Two people with one parachute? Doesn’t that only happen with action stars like Keanu Reeves and bank-robbing surfer Patrick Swayze in the movie Point Break? Actually, some of the first attempts at two-person parachute jumps took place in the heady early 20th century days of exhibition balloon flights and the first airshows.
One of the best-documented early tandem jumps involved British daredevil parachutist Dolly Shepherd. During a 1908 exhibition jump, Dolly and fellow female parachutist Louie May were both to ascend from a trapeze bar hung under a single balloon. When May’s chute would not separate from the balloon, the women held tightly to one another and jumped under Dolly’s parachute. The women landed safely, and Dolly went on to complete many more jumps, becoming a legend in her home country.
The Sport Grows
Parachuting then skydiving gained prominence as both military strategies and civilian sports, and interest in jumping with more than one person under a single canopy also grew. The military led the way toward tandem jumping with work on solutions for dropping men together with heavy equipment loads and techniques for inserting non-jump qualified personnel along with paratroopers.
Stories told among skydivers include reports going back to the mid-1960s of jumpers going tandem by putting two people into a single standard parachute harness. In the late 1970s at a Deland, Florida drop zone, well-known skydivers Bob Favreau and Mike Barber used homemade dual-harness adaptations to take Favreau’s son up for his 9th birthday and Barber’s girlfriend’s severely disabled son up for the boy’s 11th birthday. Skydivers who witnessed the feat postulate that this was the first civilian use of a dual-harness tandem system.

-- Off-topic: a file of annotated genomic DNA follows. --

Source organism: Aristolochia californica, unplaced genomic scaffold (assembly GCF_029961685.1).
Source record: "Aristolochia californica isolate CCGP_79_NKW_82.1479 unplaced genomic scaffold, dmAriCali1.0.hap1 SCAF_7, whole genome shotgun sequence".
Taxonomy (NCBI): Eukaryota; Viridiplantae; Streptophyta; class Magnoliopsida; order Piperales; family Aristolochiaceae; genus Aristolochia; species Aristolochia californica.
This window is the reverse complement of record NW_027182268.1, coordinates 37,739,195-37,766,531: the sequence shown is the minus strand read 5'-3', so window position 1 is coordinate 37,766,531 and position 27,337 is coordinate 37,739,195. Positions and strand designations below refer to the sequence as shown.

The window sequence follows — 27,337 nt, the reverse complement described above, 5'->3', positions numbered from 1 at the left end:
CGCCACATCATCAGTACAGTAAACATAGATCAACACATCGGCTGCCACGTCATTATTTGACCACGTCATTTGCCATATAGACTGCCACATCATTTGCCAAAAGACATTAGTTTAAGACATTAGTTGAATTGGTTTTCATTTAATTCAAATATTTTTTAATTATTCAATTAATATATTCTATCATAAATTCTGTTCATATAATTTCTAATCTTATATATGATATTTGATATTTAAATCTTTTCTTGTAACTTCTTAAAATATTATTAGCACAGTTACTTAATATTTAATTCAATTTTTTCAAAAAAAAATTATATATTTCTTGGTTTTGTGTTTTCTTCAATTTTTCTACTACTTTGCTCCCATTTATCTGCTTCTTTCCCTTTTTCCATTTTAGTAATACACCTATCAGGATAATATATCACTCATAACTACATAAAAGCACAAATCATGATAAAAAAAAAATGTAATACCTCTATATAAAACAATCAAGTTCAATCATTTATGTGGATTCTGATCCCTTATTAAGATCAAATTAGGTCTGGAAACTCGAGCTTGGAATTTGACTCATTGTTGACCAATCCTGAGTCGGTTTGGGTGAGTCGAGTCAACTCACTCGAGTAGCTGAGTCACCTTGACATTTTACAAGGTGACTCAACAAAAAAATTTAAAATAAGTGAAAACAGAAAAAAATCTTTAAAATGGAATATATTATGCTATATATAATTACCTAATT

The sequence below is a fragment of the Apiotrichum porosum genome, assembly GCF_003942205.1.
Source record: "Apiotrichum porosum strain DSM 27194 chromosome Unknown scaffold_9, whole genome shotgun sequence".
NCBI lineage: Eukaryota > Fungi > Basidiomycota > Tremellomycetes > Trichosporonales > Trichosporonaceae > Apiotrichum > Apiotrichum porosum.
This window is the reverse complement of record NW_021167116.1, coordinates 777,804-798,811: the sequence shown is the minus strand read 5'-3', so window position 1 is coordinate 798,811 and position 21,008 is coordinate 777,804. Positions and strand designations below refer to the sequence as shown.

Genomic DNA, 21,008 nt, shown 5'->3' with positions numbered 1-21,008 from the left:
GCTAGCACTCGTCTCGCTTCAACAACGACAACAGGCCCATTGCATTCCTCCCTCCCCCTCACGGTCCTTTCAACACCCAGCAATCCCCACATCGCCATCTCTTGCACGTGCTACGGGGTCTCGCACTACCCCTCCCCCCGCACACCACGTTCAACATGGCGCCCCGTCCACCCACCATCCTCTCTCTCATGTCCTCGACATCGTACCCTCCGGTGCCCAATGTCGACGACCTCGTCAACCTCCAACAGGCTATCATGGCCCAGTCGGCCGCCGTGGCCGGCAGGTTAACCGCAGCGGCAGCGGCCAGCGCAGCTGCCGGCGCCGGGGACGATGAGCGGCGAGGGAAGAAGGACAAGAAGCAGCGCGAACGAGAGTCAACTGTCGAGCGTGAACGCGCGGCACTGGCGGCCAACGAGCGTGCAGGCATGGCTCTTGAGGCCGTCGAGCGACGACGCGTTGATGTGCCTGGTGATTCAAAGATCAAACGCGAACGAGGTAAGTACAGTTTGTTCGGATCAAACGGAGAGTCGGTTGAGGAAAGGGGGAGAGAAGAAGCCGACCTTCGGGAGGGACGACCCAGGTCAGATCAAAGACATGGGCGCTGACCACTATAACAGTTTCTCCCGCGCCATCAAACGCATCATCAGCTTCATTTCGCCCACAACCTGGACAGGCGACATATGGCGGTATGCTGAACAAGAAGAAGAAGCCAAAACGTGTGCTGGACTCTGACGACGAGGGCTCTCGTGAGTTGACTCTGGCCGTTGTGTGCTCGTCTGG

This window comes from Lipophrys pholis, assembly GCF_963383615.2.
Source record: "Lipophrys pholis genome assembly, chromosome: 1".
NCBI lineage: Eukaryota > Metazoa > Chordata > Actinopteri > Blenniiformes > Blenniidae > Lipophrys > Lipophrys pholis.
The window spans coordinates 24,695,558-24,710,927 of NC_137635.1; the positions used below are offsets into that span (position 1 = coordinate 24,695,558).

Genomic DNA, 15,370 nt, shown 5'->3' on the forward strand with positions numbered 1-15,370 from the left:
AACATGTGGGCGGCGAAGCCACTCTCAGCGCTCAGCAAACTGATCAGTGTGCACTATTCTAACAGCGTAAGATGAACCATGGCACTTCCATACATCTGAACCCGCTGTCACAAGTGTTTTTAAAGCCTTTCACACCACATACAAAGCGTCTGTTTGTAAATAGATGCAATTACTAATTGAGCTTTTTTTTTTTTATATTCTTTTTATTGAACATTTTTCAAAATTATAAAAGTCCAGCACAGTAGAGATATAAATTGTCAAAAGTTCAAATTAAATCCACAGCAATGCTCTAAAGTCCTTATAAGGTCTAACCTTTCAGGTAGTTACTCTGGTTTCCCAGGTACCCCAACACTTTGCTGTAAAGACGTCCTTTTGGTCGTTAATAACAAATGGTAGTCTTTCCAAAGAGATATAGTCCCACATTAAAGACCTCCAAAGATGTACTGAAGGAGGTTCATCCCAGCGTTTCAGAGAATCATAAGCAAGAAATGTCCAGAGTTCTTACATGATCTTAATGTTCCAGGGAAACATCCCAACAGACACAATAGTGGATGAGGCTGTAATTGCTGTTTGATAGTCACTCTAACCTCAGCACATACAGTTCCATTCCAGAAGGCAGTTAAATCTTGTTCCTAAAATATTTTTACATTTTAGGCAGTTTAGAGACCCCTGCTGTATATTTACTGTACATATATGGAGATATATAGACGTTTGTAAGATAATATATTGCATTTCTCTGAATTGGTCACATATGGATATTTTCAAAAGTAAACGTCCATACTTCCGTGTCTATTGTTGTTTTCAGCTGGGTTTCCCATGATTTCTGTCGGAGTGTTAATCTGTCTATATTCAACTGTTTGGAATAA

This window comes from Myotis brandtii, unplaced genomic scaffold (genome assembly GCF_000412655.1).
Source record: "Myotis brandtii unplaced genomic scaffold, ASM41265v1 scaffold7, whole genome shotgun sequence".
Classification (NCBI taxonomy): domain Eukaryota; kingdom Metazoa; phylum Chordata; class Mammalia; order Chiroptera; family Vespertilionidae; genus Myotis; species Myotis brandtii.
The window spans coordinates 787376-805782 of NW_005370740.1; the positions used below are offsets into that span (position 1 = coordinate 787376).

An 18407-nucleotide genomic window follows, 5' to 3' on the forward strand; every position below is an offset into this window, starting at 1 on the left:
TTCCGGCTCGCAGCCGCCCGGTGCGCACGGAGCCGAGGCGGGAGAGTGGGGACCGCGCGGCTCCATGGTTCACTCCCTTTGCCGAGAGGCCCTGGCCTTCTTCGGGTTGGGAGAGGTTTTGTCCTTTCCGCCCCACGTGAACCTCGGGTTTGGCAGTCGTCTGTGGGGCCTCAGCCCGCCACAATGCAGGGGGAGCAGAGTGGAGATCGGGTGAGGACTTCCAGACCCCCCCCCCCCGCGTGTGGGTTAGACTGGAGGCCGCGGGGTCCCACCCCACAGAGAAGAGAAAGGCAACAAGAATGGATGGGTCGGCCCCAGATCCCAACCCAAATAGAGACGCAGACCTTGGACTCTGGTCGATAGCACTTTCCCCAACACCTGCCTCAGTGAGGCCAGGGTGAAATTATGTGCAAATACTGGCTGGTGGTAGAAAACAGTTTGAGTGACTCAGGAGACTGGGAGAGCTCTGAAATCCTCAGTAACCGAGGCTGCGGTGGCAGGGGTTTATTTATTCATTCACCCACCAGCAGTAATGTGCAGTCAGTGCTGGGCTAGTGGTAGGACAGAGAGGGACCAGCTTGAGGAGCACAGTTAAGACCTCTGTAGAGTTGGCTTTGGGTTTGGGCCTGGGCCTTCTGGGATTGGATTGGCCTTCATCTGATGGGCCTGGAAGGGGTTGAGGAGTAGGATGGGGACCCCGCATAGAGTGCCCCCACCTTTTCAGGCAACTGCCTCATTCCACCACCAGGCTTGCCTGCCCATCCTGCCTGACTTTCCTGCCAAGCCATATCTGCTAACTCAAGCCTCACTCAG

Around that time, leading American skydivers and gear design innovators Ted Strong of Strong Enterprises and Bill Booth of United Parachute Technologies were working on developing a safe, user-friendly way to conduct tandem jumps.
On January 15, 1983, Ricky Meadows and Ted Strong jumped with the first ever dedicated tandem system. It was a revolution for the industry and the sport because tandem skydiving made the thrilling experience far more accessible to a wider range of people.
A year after the pioneering jumps, Strong Enterprises introduced the Dual Hawk Tandem System and received the first FAA exemption allowing tandem jumps. Around the same time, United Parachute Technologies also received the FAA exemption and Bill Booth was playing an instrumental role in obtaining FAA recognition of the tandem jump as a skydiving training technique.
From 1984 to 2001, tandem skydiving was only allowed in the U.S. under these exemptions for “volunteer experimental test jumpers”. In 2001, the United States Parachute Association won FAA approval for a comprehensive tandem instructor certification program.
Join the Fun
Equipment and techniques have constantly evolved since those first thrilling jumps in the 1980s, and now thousands of people each year enjoy the exhilaration of a tandem skydive. It is both a unique training method and a way for non-skydivers to experience the rush without spending the time and money needed for certification.
Is it your turn to join the millions who know the addictive joy of jumping out of a perfectly good airplane? Visit us at Skydive Key West and find out.
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